|INJURY AND NUISANCE:
Flies in the family Drosophilidae are often called vinegar flies, pomace flies or fruit flies. In houses the flies are found around overripe fruits and vegetables, especially when they begin to ferment. They may also be attracted to bread or other baked goods containing yeast, and to beverages including fruit juices, soda pop, beer, and to vinegar. On occasion you may see one on a moist wash cloth or sponge near the sink getting a drink of water. Several species of this group have been used in studies of genetics and heredity by scientists because of the ease in culturing them and their short life span.
The flies are relatively small, 3-4 mm in length, and brownish to yellowish in color. Many species have red eyes. They generally are found around decaying vegetables and fruits. The larvae are seldom seen, but occur inside the decaying food. Larvae are whitish in color and worm-like in appearance.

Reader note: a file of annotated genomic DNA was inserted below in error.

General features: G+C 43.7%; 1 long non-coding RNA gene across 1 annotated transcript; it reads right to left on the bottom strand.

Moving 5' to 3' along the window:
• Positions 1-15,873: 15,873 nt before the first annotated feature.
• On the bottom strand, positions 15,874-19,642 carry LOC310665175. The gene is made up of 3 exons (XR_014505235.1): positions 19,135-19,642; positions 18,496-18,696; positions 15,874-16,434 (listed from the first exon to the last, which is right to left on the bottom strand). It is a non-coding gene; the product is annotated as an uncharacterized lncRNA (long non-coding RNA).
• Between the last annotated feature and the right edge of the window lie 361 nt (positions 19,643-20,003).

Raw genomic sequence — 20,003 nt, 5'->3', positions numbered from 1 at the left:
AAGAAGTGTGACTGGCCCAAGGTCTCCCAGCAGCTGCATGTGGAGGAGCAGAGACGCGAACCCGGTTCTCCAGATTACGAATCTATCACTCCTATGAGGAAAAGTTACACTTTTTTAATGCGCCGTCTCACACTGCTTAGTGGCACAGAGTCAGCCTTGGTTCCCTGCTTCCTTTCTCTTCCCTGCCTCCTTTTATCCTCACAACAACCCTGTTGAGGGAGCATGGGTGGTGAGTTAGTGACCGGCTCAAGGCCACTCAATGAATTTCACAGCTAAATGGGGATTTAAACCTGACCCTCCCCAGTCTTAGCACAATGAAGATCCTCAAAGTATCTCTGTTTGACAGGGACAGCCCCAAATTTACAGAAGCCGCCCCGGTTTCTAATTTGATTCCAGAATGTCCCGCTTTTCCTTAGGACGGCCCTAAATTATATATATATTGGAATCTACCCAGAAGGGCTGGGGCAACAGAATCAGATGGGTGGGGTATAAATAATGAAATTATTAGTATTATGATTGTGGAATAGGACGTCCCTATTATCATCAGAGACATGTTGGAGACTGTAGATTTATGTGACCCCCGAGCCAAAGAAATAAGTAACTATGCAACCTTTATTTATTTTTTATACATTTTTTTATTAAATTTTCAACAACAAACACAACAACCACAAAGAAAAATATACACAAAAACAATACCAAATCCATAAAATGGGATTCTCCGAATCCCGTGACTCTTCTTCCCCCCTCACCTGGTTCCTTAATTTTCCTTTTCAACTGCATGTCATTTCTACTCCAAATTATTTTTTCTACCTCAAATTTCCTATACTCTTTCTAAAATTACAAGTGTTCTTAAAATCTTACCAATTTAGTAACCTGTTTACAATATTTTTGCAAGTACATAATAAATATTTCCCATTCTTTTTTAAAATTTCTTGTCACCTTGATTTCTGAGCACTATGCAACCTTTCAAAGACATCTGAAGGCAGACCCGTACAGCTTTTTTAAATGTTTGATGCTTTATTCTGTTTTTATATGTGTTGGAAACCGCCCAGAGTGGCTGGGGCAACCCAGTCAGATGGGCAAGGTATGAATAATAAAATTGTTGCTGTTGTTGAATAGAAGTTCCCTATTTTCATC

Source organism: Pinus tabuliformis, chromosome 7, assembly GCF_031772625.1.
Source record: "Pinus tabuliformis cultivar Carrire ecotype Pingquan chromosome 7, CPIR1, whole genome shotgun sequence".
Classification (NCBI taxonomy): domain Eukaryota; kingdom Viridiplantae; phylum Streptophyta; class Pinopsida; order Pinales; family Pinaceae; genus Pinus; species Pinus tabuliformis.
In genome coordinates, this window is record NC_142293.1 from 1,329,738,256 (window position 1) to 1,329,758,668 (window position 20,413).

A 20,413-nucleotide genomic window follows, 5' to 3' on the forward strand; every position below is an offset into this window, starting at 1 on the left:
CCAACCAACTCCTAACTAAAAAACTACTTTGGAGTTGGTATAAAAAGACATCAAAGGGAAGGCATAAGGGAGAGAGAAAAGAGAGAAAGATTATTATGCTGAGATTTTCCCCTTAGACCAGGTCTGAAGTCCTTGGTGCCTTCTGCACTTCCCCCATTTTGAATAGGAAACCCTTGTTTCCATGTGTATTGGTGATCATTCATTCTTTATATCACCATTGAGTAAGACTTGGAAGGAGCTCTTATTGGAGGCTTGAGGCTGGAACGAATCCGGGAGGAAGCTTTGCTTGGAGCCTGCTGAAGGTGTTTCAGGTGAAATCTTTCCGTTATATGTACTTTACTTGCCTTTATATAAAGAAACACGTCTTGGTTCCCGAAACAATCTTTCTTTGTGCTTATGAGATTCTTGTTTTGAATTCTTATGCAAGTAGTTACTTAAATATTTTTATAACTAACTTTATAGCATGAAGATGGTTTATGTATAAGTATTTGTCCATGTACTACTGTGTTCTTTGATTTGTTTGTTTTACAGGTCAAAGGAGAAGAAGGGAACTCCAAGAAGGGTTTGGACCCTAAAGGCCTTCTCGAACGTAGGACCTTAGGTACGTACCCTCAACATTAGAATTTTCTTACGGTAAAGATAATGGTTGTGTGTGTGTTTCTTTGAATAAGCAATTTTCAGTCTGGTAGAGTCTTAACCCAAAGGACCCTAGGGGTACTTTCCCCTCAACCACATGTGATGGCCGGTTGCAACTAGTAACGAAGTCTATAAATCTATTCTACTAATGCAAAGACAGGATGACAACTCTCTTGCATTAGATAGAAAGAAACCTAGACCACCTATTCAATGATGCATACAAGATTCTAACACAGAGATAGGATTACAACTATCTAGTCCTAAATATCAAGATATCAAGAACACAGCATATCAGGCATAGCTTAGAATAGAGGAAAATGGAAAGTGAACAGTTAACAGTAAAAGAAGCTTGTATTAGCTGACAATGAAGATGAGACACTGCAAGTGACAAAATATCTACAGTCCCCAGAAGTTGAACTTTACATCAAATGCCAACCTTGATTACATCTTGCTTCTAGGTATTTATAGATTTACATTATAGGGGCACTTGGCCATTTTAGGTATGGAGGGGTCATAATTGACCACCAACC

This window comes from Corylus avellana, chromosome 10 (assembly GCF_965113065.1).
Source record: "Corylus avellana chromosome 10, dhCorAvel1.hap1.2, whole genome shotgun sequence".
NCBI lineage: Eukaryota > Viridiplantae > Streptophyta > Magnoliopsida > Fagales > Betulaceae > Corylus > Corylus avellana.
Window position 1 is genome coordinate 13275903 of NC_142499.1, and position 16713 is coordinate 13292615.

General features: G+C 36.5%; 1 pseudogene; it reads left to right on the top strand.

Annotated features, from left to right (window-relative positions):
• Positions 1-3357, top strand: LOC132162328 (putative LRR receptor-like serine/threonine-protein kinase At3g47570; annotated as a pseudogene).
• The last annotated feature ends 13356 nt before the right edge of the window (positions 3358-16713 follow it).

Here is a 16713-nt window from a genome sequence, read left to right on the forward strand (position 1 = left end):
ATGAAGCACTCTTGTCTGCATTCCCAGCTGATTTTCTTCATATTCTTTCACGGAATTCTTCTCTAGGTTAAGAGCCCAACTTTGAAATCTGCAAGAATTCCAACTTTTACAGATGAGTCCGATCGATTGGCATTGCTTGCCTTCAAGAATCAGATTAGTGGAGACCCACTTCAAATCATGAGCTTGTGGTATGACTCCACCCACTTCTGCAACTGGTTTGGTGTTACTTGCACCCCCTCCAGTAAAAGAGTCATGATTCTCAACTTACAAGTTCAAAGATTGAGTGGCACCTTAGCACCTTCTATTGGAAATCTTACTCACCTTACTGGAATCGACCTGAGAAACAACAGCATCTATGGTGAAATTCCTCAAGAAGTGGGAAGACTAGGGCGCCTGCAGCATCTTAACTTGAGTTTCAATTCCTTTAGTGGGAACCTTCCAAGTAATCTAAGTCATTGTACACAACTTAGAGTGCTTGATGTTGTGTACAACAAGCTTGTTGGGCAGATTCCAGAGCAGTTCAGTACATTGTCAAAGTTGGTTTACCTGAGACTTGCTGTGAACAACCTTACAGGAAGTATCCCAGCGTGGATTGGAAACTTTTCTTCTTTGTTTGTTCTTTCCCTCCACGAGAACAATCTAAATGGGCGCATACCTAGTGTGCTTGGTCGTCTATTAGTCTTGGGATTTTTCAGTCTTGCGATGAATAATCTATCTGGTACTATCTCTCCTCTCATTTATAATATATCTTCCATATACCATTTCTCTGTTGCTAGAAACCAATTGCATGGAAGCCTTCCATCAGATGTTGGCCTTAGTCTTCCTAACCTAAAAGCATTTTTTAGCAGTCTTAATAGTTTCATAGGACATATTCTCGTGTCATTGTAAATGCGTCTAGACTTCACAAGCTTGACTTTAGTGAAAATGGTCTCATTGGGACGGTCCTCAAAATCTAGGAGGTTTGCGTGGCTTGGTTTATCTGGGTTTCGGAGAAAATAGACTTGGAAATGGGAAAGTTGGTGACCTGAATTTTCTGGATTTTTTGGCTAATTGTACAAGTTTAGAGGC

Eggs are deposited by the adults on the surface of the soft food on which the larvae will feed. The eggs hatch and the maggot-like larvae begin to feed on the host plant material. The life cycle can be completed in 10 days when temperatures are in the mid to upper 70', however, at 68 degrees F. it may take 15 days. The larvae transform into puparium while adhering to some relatively dry surface near the food source. A few days later the adult flies emerge, at first light in color but on exposure to air, the color darkens.
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